Kenosha Uptown Recovery Outlined on Community Matters

Sept. 20, 2021 5:30p

(WGTD)---It’s a slow recovery from last year’s destruction, but progress is being made in Kenosha’s Uptown. The area was hit by the arsons and vandalism in the wake of the Blake shooting, and, a few weeks earlier, an accidental fire that destroyed a two-story building of storefronts and apartments.

Speaking on a recent edition of Community Matters, activist Brandon Morris outlined the largely unheralded efforts of Uptown residents who’ve been meeting regularly. "These sub-teams have all had the goals in mind and they have been working diligently since the year started," said Morris, who's employed as Community Engagement Manger for the non-profit, Building Our Future. "I think it's been a beautiful thing and a beautiful way to engage neighbors from the Uptown area as well as the rest of the Kenosha community," he said. 

They’ve been tackling a variety of issues such as mental health awareness and promoting COVID vaccinations. They’ve also helped to organize a Juneteenth celebration and the Lincoln Park concert series.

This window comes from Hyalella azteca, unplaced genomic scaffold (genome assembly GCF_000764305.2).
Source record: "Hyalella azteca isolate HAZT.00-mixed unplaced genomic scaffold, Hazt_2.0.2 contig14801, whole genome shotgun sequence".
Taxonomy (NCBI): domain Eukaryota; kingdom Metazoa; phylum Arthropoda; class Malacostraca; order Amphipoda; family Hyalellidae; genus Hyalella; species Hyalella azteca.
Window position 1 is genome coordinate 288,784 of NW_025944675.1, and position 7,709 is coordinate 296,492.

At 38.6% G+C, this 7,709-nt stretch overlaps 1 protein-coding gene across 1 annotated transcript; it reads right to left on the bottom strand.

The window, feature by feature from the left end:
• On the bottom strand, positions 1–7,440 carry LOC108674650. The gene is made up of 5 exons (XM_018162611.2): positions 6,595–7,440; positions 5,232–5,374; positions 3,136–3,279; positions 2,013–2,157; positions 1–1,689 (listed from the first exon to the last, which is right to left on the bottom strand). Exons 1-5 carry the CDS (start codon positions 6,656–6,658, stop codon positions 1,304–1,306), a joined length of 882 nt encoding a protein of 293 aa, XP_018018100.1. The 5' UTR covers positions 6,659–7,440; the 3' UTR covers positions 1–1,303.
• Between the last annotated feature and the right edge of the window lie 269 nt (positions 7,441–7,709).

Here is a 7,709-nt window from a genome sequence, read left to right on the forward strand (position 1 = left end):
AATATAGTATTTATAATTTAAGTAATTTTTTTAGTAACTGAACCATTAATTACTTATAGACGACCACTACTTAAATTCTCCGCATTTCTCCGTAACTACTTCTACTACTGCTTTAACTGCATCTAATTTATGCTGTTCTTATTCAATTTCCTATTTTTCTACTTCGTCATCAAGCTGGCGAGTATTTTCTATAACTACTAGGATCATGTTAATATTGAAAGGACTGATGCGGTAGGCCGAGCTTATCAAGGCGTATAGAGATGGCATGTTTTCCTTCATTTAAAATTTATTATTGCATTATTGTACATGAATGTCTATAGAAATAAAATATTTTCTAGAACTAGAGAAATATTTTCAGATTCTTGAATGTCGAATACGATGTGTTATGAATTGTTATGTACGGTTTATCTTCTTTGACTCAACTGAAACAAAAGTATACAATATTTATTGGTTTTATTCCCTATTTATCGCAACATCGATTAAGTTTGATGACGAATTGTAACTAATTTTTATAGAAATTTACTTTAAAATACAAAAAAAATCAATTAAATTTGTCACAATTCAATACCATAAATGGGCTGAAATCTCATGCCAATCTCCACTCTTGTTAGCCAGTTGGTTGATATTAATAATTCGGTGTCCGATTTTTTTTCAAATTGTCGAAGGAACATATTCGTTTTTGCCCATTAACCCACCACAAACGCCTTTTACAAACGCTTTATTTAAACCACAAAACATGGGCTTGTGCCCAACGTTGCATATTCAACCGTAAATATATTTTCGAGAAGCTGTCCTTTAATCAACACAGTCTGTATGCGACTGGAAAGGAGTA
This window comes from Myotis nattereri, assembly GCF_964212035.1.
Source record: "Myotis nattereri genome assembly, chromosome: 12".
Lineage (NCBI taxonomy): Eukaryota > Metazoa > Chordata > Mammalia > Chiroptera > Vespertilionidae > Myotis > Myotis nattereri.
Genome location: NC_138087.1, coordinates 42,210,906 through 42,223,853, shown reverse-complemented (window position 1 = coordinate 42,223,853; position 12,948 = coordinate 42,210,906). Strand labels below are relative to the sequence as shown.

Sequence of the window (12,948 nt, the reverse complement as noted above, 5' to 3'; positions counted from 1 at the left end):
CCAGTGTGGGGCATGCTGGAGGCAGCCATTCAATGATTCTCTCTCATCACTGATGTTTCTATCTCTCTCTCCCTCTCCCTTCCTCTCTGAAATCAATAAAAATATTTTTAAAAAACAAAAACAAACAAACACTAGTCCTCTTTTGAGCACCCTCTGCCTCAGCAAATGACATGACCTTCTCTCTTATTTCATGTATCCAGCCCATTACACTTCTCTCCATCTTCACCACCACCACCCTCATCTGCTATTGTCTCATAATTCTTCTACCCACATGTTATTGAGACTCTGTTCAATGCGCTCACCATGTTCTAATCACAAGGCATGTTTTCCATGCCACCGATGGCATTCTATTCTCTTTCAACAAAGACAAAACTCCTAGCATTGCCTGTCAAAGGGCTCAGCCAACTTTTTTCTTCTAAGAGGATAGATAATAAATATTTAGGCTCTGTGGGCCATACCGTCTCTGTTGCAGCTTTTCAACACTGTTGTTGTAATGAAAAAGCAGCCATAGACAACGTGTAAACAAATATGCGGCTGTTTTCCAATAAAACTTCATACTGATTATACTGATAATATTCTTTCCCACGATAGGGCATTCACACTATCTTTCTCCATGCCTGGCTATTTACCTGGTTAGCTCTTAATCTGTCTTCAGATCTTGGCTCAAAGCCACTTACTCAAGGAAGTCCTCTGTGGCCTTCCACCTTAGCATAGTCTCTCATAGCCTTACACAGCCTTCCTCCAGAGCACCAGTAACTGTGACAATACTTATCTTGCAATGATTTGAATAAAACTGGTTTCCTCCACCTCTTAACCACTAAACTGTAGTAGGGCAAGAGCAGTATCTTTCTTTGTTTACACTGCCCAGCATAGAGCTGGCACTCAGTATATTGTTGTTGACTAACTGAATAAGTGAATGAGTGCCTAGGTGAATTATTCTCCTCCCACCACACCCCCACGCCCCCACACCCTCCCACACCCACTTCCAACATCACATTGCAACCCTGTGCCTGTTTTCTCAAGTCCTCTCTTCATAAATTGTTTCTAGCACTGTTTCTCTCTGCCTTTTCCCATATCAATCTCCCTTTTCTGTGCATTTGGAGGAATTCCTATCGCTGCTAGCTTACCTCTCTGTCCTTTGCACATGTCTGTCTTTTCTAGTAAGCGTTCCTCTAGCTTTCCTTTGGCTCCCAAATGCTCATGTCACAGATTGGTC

Appearing with Morris on Community Matters was Jan Michalski, who represents much of the Uptown on the city council. For his part, he cited some brick and mortar projects, including Gorman Development’s mixed-use project of storefronts and apartments that'll take the place of a row of damaged structures on 22nd Ave. "There are a lot of things that are planned in the city. Of course people are impatient," Michalski said. "There are things that are moving and there's a lot of investment in there. Hopefully that will inspire more investment in that area," he said. 

Other examples of progress include the city’s purchase of the former Brown Bank for use as a training center and offices for various non-profits, as well as some preliminary talk of building some type of innovation center on an empty lot at 22nd Ave. and 63rd St.

Morris, however, said some residents remain skeptical, even though officials have vowed not to price out residents and existing businesses. "If it's true that there's not going to be any gentrification going on then I think that needs to be spread to the folks that live there, work there and play there," he said.